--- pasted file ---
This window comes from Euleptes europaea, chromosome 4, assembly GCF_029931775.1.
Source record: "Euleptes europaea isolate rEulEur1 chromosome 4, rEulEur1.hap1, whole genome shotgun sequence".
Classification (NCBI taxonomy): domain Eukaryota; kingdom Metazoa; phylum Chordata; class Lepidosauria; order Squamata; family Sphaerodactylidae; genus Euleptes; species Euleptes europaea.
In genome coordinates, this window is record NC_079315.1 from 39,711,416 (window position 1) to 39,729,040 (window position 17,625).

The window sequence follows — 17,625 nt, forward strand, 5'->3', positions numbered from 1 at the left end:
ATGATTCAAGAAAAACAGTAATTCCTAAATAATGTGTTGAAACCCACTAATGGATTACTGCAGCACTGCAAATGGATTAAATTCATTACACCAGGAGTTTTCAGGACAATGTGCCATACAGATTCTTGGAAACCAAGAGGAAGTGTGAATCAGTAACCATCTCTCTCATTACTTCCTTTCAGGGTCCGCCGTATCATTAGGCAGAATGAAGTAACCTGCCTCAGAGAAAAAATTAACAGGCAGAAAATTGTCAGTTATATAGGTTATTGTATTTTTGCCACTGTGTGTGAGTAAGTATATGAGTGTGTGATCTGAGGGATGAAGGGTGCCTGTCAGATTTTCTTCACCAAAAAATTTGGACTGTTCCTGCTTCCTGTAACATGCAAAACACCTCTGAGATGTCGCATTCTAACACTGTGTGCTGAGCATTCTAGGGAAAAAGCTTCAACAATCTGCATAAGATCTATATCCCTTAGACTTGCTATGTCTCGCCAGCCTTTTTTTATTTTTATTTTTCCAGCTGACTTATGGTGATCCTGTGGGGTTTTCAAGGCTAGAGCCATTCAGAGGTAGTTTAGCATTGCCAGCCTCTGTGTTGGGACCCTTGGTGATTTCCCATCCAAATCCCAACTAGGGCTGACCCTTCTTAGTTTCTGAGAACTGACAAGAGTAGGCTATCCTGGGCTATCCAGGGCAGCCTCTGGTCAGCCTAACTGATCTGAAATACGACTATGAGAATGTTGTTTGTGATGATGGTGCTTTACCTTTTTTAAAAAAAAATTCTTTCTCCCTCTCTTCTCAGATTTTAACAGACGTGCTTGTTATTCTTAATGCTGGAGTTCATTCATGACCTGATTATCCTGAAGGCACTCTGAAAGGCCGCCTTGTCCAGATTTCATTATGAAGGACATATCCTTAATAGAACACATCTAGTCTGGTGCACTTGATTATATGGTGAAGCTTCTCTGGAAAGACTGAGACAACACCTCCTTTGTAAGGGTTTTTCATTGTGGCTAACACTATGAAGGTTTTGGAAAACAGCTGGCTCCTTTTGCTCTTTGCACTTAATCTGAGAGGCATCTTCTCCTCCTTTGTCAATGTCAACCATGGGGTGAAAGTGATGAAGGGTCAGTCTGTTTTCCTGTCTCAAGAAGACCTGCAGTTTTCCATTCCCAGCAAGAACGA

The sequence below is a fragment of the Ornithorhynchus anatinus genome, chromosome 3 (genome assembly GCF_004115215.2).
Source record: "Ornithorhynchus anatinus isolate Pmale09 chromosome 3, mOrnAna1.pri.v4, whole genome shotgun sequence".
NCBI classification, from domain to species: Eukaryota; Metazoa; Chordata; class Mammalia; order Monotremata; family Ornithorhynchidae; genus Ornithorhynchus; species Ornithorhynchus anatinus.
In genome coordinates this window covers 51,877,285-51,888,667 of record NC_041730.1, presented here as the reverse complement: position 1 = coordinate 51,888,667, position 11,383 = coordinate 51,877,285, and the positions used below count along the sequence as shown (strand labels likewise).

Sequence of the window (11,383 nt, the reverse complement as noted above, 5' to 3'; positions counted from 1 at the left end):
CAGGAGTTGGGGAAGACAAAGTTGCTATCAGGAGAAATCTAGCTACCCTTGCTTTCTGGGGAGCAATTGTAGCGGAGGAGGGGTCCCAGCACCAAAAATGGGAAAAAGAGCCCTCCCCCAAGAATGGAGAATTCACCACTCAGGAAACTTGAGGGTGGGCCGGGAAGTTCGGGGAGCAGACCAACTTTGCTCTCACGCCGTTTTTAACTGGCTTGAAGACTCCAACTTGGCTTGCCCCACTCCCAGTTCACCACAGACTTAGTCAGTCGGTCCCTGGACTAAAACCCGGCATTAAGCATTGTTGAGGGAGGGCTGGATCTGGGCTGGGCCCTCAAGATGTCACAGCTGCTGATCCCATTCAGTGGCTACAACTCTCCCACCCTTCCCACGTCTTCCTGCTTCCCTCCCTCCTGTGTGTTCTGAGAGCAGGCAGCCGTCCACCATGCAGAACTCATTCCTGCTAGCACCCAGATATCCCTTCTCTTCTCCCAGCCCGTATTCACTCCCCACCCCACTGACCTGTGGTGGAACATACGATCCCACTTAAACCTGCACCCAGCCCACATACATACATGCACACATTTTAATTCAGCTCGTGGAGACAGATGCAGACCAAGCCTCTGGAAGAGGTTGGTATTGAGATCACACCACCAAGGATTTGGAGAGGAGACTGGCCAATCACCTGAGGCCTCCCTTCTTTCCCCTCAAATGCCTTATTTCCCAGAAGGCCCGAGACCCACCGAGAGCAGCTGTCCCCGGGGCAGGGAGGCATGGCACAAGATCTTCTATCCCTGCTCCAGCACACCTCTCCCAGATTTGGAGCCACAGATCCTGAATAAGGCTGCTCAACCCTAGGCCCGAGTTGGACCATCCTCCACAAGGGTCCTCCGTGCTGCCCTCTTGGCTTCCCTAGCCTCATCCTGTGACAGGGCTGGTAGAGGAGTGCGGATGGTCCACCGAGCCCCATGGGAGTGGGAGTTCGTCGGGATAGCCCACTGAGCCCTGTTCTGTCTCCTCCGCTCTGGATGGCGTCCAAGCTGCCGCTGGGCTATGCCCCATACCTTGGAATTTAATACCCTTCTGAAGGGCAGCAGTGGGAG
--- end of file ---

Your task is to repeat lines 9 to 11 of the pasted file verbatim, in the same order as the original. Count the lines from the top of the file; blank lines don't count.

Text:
NCBI classification, from domain to species: Eukaryota; Metazoa; Chordata; class Mammalia; order Monotremata; family Ornithorhynchidae; genus Ornithorhynchus; species Ornithorhynchus anatinus.
In genome coordinates this window covers 51,877,285-51,888,667 of record NC_041730.1, presented here as the reverse complement: position 1 = coordinate 51,888,667, position 11,383 = coordinate 51,877,285, and the positions used below count along the sequence as shown (strand labels likewise).

Sequence of the window (11,383 nt, the reverse complement as noted above, 5' to 3'; positions counted from 1 at the left end):